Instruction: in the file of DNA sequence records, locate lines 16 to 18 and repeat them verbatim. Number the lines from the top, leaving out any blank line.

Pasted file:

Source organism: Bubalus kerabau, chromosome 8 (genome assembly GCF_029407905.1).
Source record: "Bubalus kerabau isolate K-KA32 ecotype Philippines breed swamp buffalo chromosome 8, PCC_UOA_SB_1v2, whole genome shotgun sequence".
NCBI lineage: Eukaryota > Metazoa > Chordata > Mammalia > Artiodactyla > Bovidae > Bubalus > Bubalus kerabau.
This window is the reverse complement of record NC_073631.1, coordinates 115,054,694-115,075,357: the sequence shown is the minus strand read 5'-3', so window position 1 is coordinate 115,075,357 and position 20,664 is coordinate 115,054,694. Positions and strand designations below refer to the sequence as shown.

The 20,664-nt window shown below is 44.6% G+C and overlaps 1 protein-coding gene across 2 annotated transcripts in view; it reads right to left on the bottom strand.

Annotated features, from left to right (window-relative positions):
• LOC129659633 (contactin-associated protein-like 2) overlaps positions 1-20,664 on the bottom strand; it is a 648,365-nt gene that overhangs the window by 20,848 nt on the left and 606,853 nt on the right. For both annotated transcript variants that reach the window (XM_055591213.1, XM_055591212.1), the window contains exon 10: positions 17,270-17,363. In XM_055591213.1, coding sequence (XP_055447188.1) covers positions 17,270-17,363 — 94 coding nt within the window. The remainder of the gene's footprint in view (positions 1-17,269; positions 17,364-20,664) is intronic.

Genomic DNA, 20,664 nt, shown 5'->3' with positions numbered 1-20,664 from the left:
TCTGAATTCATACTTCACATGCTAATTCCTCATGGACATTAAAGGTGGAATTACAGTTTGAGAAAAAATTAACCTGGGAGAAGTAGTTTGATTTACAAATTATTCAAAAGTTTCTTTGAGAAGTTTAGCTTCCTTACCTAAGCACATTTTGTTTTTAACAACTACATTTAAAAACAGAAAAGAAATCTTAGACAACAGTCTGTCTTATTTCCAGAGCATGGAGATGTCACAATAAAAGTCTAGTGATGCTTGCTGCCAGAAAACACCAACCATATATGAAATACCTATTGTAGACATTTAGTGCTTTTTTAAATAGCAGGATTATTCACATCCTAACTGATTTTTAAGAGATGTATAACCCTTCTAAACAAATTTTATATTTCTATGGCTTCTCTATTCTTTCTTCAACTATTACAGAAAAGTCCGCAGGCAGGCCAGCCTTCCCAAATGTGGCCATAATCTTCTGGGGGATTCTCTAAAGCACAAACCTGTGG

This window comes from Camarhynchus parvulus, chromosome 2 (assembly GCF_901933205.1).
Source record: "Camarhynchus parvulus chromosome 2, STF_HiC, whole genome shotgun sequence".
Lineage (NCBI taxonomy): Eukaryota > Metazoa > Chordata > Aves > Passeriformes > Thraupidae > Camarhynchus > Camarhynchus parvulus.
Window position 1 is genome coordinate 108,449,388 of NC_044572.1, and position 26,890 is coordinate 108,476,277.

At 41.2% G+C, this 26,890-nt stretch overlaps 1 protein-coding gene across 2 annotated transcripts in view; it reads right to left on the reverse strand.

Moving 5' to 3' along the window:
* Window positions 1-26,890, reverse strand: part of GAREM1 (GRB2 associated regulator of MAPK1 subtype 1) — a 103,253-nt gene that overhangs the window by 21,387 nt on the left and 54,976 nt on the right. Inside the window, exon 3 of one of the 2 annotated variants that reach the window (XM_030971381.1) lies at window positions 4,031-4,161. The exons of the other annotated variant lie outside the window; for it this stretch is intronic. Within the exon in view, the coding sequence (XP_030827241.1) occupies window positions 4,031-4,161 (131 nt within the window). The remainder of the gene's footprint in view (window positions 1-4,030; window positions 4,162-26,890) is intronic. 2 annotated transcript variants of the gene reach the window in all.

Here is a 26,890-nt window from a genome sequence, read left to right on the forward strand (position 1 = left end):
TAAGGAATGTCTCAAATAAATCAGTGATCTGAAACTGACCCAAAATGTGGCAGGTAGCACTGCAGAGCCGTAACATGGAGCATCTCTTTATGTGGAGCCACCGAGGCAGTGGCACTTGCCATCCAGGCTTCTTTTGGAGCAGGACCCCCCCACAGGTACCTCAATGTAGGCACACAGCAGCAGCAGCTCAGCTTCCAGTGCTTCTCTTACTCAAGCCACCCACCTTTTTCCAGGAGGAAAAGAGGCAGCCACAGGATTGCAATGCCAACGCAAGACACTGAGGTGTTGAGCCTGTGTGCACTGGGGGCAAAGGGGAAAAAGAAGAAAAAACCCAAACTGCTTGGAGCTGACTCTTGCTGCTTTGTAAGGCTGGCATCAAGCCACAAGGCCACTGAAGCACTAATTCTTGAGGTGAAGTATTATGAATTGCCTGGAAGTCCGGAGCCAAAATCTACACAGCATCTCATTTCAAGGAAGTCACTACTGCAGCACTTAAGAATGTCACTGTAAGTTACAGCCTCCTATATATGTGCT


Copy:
* Window positions 1-26,890, reverse strand: part of GAREM1 (GRB2 associated regulator of MAPK1 subtype 1) — a 103,253-nt gene that overhangs the window by 21,387 nt on the left and 54,976 nt on the right. Inside the window, exon 3 of one of the 2 annotated variants that reach the window (XM_030971381.1) lies at window positions 4,031-4,161. The exons of the other annotated variant lie outside the window; for it this stretch is intronic. Within the exon in view, the coding sequence (XP_030827241.1) occupies window positions 4,031-4,161 (131 nt within the window). The remainder of the gene's footprint in view (window positions 1-4,030; window positions 4,162-26,890) is intronic. 2 annotated transcript variants of the gene reach the window in all.

Here is a 26,890-nt window from a genome sequence, read left to right on the forward strand (position 1 = left end):
TAAGGAATGTCTCAAATAAATCAGTGATCTGAAACTGACCCAAAATGTGGCAGGTAGCACTGCAGAGCCGTAACATGGAGCATCTCTTTATGTGGAGCCACCGAGGCAGTGGCACTTGCCATCCAGGCTTCTTTTGGAGCAGGACCCCCCCACAGGTACCTCAATGTAGGCACACAGCAGCAGCAGCTCAGCTTCCAGTGCTTCTCTTACTCAAGCCACCCACCTTTTTCCAGGAGGAAAAGAGGCAGCCACAGGATTGCAATGCCAACGCAAGACACTGAGGTGTTGAGCCTGTGTGCACTGGGGGCAAAGGGGAAAAAGAAGAAAAAACCCAAACTGCTTGGAGCTGACTCTTGCTGCTTTGTAAGGCTGGCATCAAGCCACAAGGCCACTGAAGCACTAATTCTTGAGGTGAAGTATTATGAATTGCCTGGAAGTCCGGAGCCAAAATCTACACAGCATCTCATTTCAAGGAAGTCACTACTGCAGCACTTAAGAATGTCACTGTAAGTTACAGCCTCCTATATATGTGCT